Having recently retired from the Armed Forces and having time on my hands (according to my wife, golf and playing on the computer don't count), I have now been "volunteered" to help with the house chores. We are officially classified as "DINKS" (Dual Income, No KidS) as both our sons are now out on their own, my wife teaches and I have my pension. While appearing at first blush to be a very satisfactory arrangement, it does mean that I have no kids on whom to foist the "mediocre" chores. Nevertheless, I did not consider this a problem as I had performed most of the chores at one time or another (maximum) with, if memory serves, minimum stress. However I guess memory can be selective as I don't remember the difficulties one can encounter when employing supposed "labour saving" appliances, obviously developed by sadistic engineers who are totally unclear of the concept of house cleaning and are more comfortable designing nuclear power plants and space shuttles.

For example, our new vacuum cleaner is best suited for cleaning the red carpet laid out for visiting royalty - and that's it! Anything other than a straight and uninhibited path and its about as useful as non-opposing thumbs! As I soon found out, vacuuming a house from top to bottom employing this totally hostile "appliance from hell" made peacekeeping look inviting! To start with, all the written stickers on the machine are warnings, not instructions. I determined from this plethora of printed safety policy that I could not take the beast swimming with me if it was plugged in, nor use it as a sump pump, but nowhere did it advise me how to open the damn accessory container so I could get at the crevice tool!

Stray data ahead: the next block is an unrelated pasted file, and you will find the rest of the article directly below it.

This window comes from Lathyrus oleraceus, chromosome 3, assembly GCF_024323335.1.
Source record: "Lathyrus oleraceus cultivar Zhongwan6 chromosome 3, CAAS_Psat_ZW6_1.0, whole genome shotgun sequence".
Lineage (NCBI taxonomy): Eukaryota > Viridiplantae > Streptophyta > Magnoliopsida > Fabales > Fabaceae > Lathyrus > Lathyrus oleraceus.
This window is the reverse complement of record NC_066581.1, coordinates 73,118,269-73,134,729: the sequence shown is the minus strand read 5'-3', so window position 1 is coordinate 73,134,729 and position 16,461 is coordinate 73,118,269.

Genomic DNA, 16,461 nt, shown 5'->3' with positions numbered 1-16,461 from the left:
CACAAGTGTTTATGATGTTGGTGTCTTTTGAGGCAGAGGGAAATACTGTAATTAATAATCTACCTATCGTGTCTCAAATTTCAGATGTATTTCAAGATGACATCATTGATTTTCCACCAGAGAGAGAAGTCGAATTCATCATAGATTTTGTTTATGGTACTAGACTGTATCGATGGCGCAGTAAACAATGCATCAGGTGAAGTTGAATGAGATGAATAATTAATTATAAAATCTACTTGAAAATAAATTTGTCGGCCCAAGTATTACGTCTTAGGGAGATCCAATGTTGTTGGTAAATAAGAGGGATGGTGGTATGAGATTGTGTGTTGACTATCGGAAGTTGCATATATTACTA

Another nifty feature is the electrical cord which is almost but not quite long enough when pulled out of its hiding place and which continually tries to mate, snake like, with the hose. When it decides it has done enough, it retreats to its nest with a speed and ferocity seldom seen by this observer, snapping and grabbing things along its frenzied flight path. The vacuum hose itself is a work of wonder. Its design is such that one immediately senses that it can only be operated comfortably by the hunchback of Notre Dame. When accompanied by its various attachments, it cleverly ties itself in knots while the tools delight in catching in the corners of every object one wishes to get behind or under. The powered carpet cleaner works on a rather unique method in that while it definitely cleans the carpet, this is only temporary until such time as the dust that its thrashing has thrust vertically into the immediate vicinity settles.

But the piece de resistance has to be the basic mobility of the machine. As any experienced home maker knows intuitively, if you have to drag something after you all over the house (children exempted), the best shape is round so that it will slide easily around corners, chairs, etc. Our machine is rectangular which ensures it will snag without prior warning, on just about anything at which time a tug of war occurs guaranteed to frustrate the most benign individual.

Finally, did I mention that this device is wheeled? Yes it has three wheels, each with its own idea as to direction, usually compromising on a path bearing little resemblance to the one the operator wishes it to follow. Their minimal diameter is just perfect for not clearing the simplest obstructions including the power cord, again leading to another tug of war and the inevitable premature cessation of work. Then, while trying to extricate the beast, the hose and power cord renew their love making! I will not cover the "changing of the bag" as it is not a pretty scene, especially for inclusion in a family publication.

I guess the ideal would be to have an experienced, unemployed mechanical engineer who is well versed in both house cleaning and the shortcomings of existing appliances, design a new line of "user friendly" devices. Hmm, those qualifications sound vaguely familiar!

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